Design: Fineline Design
For a much cheaper and less fussy alternative, marble-like laminates can look similarly sophisticated. Laminates tend to have a bad rep as kitchen countertop material as they aren’t able to withstand high heat for a prolonged period—but that’s nothing a trivet and a little precaution cannot solve. Also avoid using sharp objects like knives directly on the laminate surface as they can be scratched easily. Laminates for kitchen counters are mostly high-pressure laminates (HPLs), but if you’re looking for something that is a bit more resistant to water and humidity, consider compact laminates, which are a newer version of HPLs and come in thicker widths.
The alternative: Kitchen Trolley
Everyone wants a kitchen island in their cooking space. Great for adding extra prep space or storage, it’s a versatile addition to any kitchen. But like with all carpentry work, they don’t come cheap thanks to the labour and materials involved. Building a kitchen island from scratch can go for around $80 psf up to a couple of hundreds, which adds to an already expensive kitchen renovation budget.
Design: DB Studio
Consider instead an off-the-rack kitchen trolley, which goes for a lot cheaper, and is a lot more flexible since it can be moved around the kitchen or stowed away when not in use to save space. It can also double as a bar cart or a serving trolley when guests come around.
The alternative: Shower Panel
Unless you are a stickler for a really dry bathroom outside the shower, shave off a few hundred dollars in your renovation by getting a single shower panel instead of a full shower enclosure. A full shower enclosure using tempered glass with sliding doors can cost around $620, while a single shower panel only costs around $400 or less, depending on the size.
Renovation: DB Studio
The single shower panel is enough as a splashguard in the right position. Plus, it ensures there is less cleaning involved with the smaller surface area.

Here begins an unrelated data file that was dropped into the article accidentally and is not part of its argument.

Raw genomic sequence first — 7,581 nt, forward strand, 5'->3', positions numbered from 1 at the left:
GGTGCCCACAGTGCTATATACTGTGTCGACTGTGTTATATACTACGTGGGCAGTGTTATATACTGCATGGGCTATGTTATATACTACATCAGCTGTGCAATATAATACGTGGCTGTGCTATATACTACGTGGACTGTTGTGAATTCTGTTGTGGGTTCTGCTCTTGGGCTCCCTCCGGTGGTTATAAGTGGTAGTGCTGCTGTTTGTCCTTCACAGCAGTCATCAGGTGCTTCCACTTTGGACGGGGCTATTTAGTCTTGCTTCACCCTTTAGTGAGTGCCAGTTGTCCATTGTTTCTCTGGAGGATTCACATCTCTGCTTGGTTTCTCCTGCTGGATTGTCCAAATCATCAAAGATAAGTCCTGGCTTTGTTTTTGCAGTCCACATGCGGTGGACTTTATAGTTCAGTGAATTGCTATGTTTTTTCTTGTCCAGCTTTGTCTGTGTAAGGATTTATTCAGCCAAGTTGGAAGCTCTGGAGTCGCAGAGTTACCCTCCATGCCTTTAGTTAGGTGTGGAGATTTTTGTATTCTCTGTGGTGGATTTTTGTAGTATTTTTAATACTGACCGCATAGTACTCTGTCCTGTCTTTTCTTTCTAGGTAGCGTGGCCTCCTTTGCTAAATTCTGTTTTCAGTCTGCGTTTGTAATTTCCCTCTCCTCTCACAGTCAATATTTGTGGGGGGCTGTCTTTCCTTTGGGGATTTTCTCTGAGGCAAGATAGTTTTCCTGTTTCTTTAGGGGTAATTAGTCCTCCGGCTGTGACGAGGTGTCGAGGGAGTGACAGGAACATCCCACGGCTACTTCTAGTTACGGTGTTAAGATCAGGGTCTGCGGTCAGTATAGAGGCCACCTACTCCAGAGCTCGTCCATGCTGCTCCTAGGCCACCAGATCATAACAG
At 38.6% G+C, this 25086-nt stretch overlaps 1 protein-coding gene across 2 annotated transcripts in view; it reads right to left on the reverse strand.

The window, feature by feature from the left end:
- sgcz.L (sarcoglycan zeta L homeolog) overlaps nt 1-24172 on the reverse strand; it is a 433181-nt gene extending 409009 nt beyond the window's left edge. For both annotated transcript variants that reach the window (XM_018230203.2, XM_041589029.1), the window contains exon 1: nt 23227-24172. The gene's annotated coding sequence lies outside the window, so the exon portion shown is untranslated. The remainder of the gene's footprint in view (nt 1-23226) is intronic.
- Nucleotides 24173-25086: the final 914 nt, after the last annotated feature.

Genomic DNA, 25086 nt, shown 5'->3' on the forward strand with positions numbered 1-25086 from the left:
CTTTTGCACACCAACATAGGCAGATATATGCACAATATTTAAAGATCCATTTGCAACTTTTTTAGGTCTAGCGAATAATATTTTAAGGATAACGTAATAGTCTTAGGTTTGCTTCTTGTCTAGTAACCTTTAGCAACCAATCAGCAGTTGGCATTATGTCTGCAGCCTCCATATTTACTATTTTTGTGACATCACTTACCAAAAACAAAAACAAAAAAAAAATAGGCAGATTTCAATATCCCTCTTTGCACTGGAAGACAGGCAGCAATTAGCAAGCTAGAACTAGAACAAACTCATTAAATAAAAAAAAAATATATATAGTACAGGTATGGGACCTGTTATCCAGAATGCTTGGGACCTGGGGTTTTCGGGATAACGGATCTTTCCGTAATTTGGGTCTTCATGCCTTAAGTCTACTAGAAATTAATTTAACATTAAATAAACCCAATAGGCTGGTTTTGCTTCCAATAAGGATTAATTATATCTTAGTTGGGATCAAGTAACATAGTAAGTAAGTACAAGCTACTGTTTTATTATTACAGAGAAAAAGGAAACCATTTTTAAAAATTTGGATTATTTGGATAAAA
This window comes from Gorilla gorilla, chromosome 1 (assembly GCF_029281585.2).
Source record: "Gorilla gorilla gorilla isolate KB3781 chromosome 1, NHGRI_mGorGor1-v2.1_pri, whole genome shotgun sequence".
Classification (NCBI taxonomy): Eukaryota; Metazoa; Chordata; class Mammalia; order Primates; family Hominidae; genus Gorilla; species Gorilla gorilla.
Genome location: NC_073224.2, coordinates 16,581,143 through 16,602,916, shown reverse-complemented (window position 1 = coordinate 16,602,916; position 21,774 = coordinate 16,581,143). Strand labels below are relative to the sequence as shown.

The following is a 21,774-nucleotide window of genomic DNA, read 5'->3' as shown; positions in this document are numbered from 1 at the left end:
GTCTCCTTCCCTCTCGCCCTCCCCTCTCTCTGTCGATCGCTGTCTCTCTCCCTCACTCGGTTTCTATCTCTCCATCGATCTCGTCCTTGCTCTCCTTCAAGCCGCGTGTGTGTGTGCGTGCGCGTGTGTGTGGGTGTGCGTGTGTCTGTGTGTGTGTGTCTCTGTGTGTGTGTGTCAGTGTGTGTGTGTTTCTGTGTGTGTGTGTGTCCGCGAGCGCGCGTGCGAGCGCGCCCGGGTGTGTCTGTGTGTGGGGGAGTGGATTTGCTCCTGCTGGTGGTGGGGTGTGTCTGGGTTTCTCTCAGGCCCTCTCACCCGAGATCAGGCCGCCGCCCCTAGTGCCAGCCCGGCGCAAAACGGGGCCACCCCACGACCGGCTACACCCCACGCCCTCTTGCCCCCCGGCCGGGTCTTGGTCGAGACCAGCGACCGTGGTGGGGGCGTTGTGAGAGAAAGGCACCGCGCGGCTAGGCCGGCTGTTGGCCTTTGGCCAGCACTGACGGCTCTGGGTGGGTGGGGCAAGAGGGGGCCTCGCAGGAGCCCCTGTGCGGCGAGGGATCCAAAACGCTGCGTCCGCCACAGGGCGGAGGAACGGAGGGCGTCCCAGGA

Recessed Shower Niche
The alternative: Shower Shelf
Another cost you can save in the bathroom is to get a shower shelf instead of a recessed shower niche. Recessed shower niches may be trending and can keep things look less cluttered, but it’s a renovation cost you should forgo since it can increase your budget by a bit seeing as it may involve extra hacking and tiling works.
Design: Icon Interior Design
A simple shelf (or shelves) works to hold your bathroom amenities without the extra cost. Plus, if you have a small space, a recessed niche actually eats into your square footage since you will need to set aside extra space for the recess area.
Customised Walk-in Wardrobe
The alternative: DIY Walk-in Wardrobe
The epitome of a luxurious home, the walk-in wardrobe is a dream for many. But like with all carpentry work, designing and building one doesn’t come cheap—a customised wardrobe can go for $210 to $250 pfr.
Design: Urban Habitat Design
Think about doing it yourself, with modular systems like racks, drawers and shelves. Put them together and voila, instant walk-in wardrobe. Do away with wardrobe doors to cut cost, but if you are worried about the dust or the visual clutter, get curtains to conceal your closet.
This article was originally posted on Renonation.sg, Singapore’s leading renovation and interior design site.